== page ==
AAS Committee on the Status of Women
Issue of December 7, 2012
eds. Caroline Simpson, Michele M. Montgomery, Daryl Haggard, & Nick Murphy

This week's issues:

1. Persistence (& Success)

2. STEM Booster Act of 2012

3. CERN - Women in Physics: Are We There Yet?

4. Seeking Career Stories from Women in Science for Under the Microscope

5. Undergraduate Women in Physics Conference Statistics

6. Graduate Education in Physics Conference

7. Job Opportunities

8. How to Submit to the AASWomen Newsletter

9. How to Subscribe or Unsubscribe to the AASWomen Newsletter

10.Access to Past Issues of the AASWomen Newsletter

1. Persistence (& Success)
From:  Hannah via womeninastronomy.blogspot.com

I recently heard an interview with Paul Tough, author of How Children
Succeed: Grit, Curiosity and the Hidden Power of Character. The upshot of
this book is that success in college and beyond depends less on IQ, or however
it is you decide to measure academic intelligence, but more on character traits
like persistence and optimism. This is in line with studies of delayed
gratification, where researchers found that pre-schoolers who were able to
resist eating a marshmallow were more successful later in life.

I've certainly seen my share of anecdotal evidence of the importance of
persistence in achieving success ...

[To read more, please see

http://womeninastronomy.blogspot.com/ ]

2. STEM Booster Act of 2012
From:  Michele M. Montgomery [montgomery_at_physics.ucf.edu]

Senior U.S. Senator Mary L. Landrieu from Louisiana introduced a bill on August
1, 2012 on 'Women and Minorities in STEM Booster Act of 2012.'  This bill
requires the Director of the National Science Foundation (NSF) to award
competitive grants to eligible entities with the single goal of increasing
participation of women and underrepresented minorities in Science, Technology,
Engineering, and Math (STEM) fields.  Recipients of NSF grants will be required
to use part of the funds to host online workshops, mentoring programs,
undergraduate/graduate internships, and outreach programs to elementary and
secondary school students for those already in STEM or to increase exposure to
those not already in STEM.

The bill has been referred to the Senate committee, which then referred it to
the Committee on Health, Education, Labor, and Pensions where it is now being
reviewed.  To read more about the bill, please see


3. CERN - Women in Physics: Are We There Yet?
From:  Michele M. Montgomery [montgomery_at_physics.ucf.edu]

CERN employs 15,000 people, of which 2000 are scientific authors coming from 176
institutions located in 38 different countries.  In 2008, the fraction of women
in the ATLAS collaboration was 15.6%. In 2012, the fraction increased to 19.9%,
showing growth of women in the field and in the collaboration.

Of the countries in the ATLAS collaboration having 20 or more authors, USA
employs the greatest number of female physicists. Of the countries in the ATLAS
collaboration having 14 or more authors, Romania hires the highest fraction of
women inside (46.7%) and outside (42.9%) the collaboration.  For more
information on these and other interesting statistics, please see


4.  Seeking Career Stories from Women in Science for Under the Microscope
From:  WiPHYS, December 5, 2012

A forthcoming guide produced by the Feminist Press will serve as a useful and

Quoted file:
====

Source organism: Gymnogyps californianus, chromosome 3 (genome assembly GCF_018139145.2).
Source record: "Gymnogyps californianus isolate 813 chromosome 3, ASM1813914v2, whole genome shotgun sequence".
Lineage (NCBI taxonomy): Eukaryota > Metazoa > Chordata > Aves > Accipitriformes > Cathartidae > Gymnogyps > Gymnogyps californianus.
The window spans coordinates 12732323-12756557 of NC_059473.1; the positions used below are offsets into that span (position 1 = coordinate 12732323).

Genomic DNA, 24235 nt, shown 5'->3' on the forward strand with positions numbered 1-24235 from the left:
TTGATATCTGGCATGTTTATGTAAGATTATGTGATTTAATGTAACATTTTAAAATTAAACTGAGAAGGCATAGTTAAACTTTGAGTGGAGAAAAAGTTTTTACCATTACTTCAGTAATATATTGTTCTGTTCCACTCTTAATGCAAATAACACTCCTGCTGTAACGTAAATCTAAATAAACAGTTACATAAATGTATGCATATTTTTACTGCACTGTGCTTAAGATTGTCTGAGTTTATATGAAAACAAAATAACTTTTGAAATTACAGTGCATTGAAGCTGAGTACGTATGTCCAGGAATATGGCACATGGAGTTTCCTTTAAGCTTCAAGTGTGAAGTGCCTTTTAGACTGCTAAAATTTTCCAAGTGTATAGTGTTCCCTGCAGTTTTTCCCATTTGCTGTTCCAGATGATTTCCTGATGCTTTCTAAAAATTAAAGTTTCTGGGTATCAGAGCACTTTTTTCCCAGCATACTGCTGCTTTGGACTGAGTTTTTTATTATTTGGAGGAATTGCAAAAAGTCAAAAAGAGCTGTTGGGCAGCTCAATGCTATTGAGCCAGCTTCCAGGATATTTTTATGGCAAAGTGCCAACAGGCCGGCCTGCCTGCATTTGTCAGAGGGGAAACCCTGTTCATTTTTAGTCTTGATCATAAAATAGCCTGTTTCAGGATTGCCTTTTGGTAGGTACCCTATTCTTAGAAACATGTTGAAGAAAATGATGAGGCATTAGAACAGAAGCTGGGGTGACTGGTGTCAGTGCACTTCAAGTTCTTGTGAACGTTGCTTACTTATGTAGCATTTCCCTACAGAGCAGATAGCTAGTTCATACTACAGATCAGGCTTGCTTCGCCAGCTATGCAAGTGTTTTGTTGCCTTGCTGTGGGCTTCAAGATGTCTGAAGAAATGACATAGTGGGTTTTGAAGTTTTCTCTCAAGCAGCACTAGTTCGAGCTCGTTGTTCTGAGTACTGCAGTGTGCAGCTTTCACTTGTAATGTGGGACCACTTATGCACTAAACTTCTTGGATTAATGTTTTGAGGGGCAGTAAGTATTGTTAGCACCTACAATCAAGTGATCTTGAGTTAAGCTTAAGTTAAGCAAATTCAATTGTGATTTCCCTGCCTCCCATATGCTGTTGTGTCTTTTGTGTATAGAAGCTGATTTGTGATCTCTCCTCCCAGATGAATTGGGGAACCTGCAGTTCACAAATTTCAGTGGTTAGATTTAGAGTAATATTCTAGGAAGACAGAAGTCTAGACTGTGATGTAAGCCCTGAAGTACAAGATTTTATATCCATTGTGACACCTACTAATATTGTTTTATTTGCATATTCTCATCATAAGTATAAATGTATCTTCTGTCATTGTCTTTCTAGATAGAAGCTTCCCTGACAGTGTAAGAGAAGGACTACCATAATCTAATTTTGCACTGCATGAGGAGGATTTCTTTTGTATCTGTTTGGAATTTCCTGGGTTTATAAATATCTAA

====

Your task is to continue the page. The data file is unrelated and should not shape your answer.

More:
entertaining manual for succeeding in the sciences. They are seeking stories
from established science professionals and students alike that shed light on the
problems women commonly face and the solutions that resourceful and determined
women have adopted to overcome them.  Learn more and contribute here:


5.  Undergraduate Women in Physics Conference Statistics
From:  Michele M. Montgomery [montgomery_at_physics.ucf.edu]

The Conferences for Undergraduate Women in Physics (CUWIP)


are in their eighth year and increase in strength each year.  Goals of the CUWIP
include informing undergraduate women on the status of women in physics and
astronomy; providing information about graduate school and professions in
physics at the Bachelor's, Master's, and Ph.D levels; and providing students
access to other women in physics of all ages for informal mentoring.

The 2013 CUWIP now has six regional schools participating:  California Institute
of Technology, Colorado School of Mines, Cornell University, University of
Central Florida, University of Illinois at Urbana-Champaign, and University of
Texas at Austin.  These six universities received a total 1165 applicants for
691 budgeted recipients.  To meet demand, the schools are seeking additional
funds to cover costs for 900 participants.  These statistics include both men
and women applicants. We apologize in advance if we could not accept you or your

6. Graduate Education in Physics Conference
From:  WiPHYS, December 5, 2012

The 2nd Graduate Education in Physics Conference will take place January
31-February 2, 2013 at the American Center for Physics.  Hosted by APS and the
American Association of Physics Teachers (AAPT) with support from NSF, the
two-day conference will be a forum for presentations, panel discussions and
breakout sessions by prominent speakers on physics graduate education.   The
goal of the conference is to spur innovation and creativity in our approach to
graduate education in physics, and to foster discussions of good practice among

Learn more and register at: 


7. Job Opportunities

For those interested in increasing excellence and diversity in their
organizations, a list of resources and advice is here:


* Western State Colorado University, Tenure Track in Physics and Astronomy


* SUNY Geneseo, Tenure Track in Physics and Astronomy


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10. Access to Past Issues


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